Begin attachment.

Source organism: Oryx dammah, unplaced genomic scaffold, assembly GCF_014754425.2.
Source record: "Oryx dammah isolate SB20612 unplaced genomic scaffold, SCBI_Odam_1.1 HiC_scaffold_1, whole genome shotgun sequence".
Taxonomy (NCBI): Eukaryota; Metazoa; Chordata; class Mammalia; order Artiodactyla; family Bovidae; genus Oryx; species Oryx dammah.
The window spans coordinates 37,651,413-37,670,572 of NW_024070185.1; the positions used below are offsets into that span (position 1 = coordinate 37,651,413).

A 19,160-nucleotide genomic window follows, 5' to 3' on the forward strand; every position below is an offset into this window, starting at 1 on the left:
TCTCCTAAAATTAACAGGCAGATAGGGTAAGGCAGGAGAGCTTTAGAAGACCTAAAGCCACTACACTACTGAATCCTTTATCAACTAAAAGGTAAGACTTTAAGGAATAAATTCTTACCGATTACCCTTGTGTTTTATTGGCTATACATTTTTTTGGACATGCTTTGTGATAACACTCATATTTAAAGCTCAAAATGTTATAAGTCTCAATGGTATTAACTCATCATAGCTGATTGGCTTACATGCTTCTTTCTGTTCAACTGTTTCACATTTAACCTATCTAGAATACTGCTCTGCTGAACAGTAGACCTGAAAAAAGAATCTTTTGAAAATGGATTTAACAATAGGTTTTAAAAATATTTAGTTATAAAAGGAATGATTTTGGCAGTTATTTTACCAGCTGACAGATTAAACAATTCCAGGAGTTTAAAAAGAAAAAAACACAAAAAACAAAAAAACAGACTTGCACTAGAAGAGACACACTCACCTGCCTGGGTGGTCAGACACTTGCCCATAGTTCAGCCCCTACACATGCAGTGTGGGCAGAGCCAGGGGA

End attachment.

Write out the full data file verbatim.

Source organism: Oryx dammah, unplaced genomic scaffold, assembly GCF_014754425.2.
Source record: "Oryx dammah isolate SB20612 unplaced genomic scaffold, SCBI_Odam_1.1 HiC_scaffold_1, whole genome shotgun sequence".
Taxonomy (NCBI): Eukaryota; Metazoa; Chordata; class Mammalia; order Artiodactyla; family Bovidae; genus Oryx; species Oryx dammah.
The window spans coordinates 37,651,413-37,670,572 of NW_024070185.1; the positions used below are offsets into that span (position 1 = coordinate 37,651,413).

A 19,160-nucleotide genomic window follows, 5' to 3' on the forward strand; every position below is an offset into this window, starting at 1 on the left:
TCTCCTAAAATTAACAGGCAGATAGGGTAAGGCAGGAGAGCTTTAGAAGACCTAAAGCCACTACACTACTGAATCCTTTATCAACTAAAAGGTAAGACTTTAAGGAATAAATTCTTACCGATTACCCTTGTGTTTTATTGGCTATACATTTTTTTGGACATGCTTTGTGATAACACTCATATTTAAAGCTCAAAATGTTATAAGTCTCAATGGTATTAACTCATCATAGCTGATTGGCTTACATGCTTCTTTCTGTTCAACTGTTTCACATTTAACCTATCTAGAATACTGCTCTGCTGAACAGTAGACCTGAAAAAAGAATCTTTTGAAAATGGATTTAACAATAGGTTTTAAAAATATTTAGTTATAAAAGGAATGATTTTGGCAGTTATTTTACCAGCTGACAGATTAAACAATTCCAGGAGTTTAAAAAGAAAAAAACACAAAAAACAAAAAAACAGACTTGCACTAGAAGAGACACACTCACCTGCCTGGGTGGTCAGACACTTGCCCATAGTTCAGCCCCTACACATGCAGTGTGGGCAGAGCCAGGGGA